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|Volume 13 Number 1||
Red flags went up this summer when scaffolding was constructed around the surviving Vitagraph smokestack at the rear of the property. The studio name is emblazoned in brick on the 107 year old survivor. Inquiries revealed the scaffolding was a safety precaution installed as protection from falling bricks. However the action reinvigorated efforts to attain preservation status protection to prevent its eventual demolition. A Facebook "Save The Vitagraph Smokestack" petition received over 500 signatures. In early December, the Vitaphone studios received a double dose of bad news. In addition to the announced demolition of the entire block of studio buildings, the "newer" soundstages constructed by Warner Brothers in 1930, and most recently used to film AS THE WORLD TURNS, were to be gutted by the City of New York and occupied by a health services division. The cavernous studios include a pool for water scenes and are reportedly haunted by the ghost of "Fatty" Arbuckle. Closed in 1939, they were purchased in the early fifties by NBC and used for productions of "spectaculars" like Peter Pan. Sold to JC Studios in the nineties, a subsequent buyer 3 years ago went bankrupt, triggering the City's takeover.
Earlier campaigns to protect the facility from demolition by securing historic preservation status, fell upon deaf ears a few years ago and was revisited earlier this year.
The Vitagraph/Vitaphone studio buildings have been used by the Shulamith girl's high school for about 25 years. The facility was bought directly from Warner Bros and in 1991 Rabbi Zwick gave members of the then-fledgling Vitaphone Project a tour. He noted that the school's new gym and auditorium were constructed by installing walls and ceiling inside the two sound stages. OId Kleig lights and soundproofing were left in place, and might be found during demolition.
The Project and community leaders are banding together to hopefully either stop the massive housing project --- which residents say is out of place in this area --- or at the very least require the developer to repair and preserve the VITAGRAPH smokestack. The issue has received coverage in the NY DAILY NEWS and on local radio as well as extensively on Facebook. Check in regularly at the Project's FB page, "The Vitaphone Project" for the latest developments.
The exhibition In Glorious Technicolor, opening January 24, 2015, celebrates the vivid history of one of the most widely recognized names in the American film industry—a company whose revolutionary motion picture color process enabled such Hollywood masterpieces as The Wizard of Oz (1939), Gone With the Wind (1939), and Singin' In the Rain (1952). Composed of stunning visual displays, this exhibition features original artifacts and projected video clips to explore Technicolor's wide-ranging impact on the form and content of cinema. An online version of the exhibition will also be available, made possible in part by a grant from the Institute of Museum and Library Services. To be launched in January 2015, the site will allow users to explore Technicolor's rich history through original artifacts in the museum's collections. It will also act as a portal for audiences to engage in other Technicolor centennial celebrations occurring throughout 2015 at the museum, including the film series, gallery exhibition, and book launch. The website will facilitate access to highlights from George Eastman House's unparalleled equipment and documentation collections that have previously been accessible only to on-site researchers. Creative, corporate, and technological milestones in the company's history will be illustrated with high-quality digital reproductions of historical artifacts, new animated graphics, and interviews with curators and experts. The multimedia website will be live on January 24, 2015, and can be found by visiting http://www.eastmanhouse.org/technicolor100.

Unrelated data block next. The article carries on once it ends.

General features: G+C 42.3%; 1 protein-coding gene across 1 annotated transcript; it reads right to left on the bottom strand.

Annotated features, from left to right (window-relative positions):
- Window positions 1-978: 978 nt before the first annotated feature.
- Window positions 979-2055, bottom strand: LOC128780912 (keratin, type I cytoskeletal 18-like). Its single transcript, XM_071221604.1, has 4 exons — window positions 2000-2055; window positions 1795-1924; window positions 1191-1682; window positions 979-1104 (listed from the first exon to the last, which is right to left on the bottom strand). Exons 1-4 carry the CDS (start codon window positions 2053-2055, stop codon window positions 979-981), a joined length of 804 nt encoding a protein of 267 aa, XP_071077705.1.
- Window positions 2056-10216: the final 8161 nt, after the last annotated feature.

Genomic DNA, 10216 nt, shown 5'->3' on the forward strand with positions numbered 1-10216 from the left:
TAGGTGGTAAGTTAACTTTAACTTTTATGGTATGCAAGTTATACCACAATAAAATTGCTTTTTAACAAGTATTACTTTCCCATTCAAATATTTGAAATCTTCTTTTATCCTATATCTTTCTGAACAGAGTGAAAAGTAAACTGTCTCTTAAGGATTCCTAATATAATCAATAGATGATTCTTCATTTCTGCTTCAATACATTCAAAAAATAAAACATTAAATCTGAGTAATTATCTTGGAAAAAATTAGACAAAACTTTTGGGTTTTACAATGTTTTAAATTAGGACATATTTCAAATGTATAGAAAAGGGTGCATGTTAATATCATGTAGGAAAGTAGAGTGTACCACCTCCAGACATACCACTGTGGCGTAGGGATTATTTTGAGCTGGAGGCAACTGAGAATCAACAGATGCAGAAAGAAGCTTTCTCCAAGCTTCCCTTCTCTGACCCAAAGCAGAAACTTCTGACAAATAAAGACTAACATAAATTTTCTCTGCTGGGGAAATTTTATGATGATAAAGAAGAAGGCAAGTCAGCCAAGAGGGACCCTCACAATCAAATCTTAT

While the Technicolor process was developed starting in 1915, its use hit its first peak during the 1929-30 season primarily in early talkie musicals and musical sequences in otherwise black-and-white features. Almost coinciding with Technicolor's anniversary was this year's discovery in England of many 35mm color nitrate fragments from 1929 musicals, as reported in our last issue.
The Dawn of Technicolor, 1915-1935 is the first detailed history of Technicolor's formative years. The lavishly illustrated book draws on a wealth of previously untapped internal documentation, studio production files, and firsthand accounts. Written by James Layton and David Pierce and edited by Paolo Cherchi Usai and Catherine A. Surowiec, The Dawn of Technicolor includes the first comprehensive filmography of two-color Technicolor titles. The book will have its official launch during the 65th Berlin International Film Festival within the framework of the Retrospective "Glorious Technicolor."
The Vitaphone Project has worked with James in the past, most recently on Technicolor shorts restorations. Both he and David gave their "Dawn of Technicolor" presentation in London in the fall of 2014.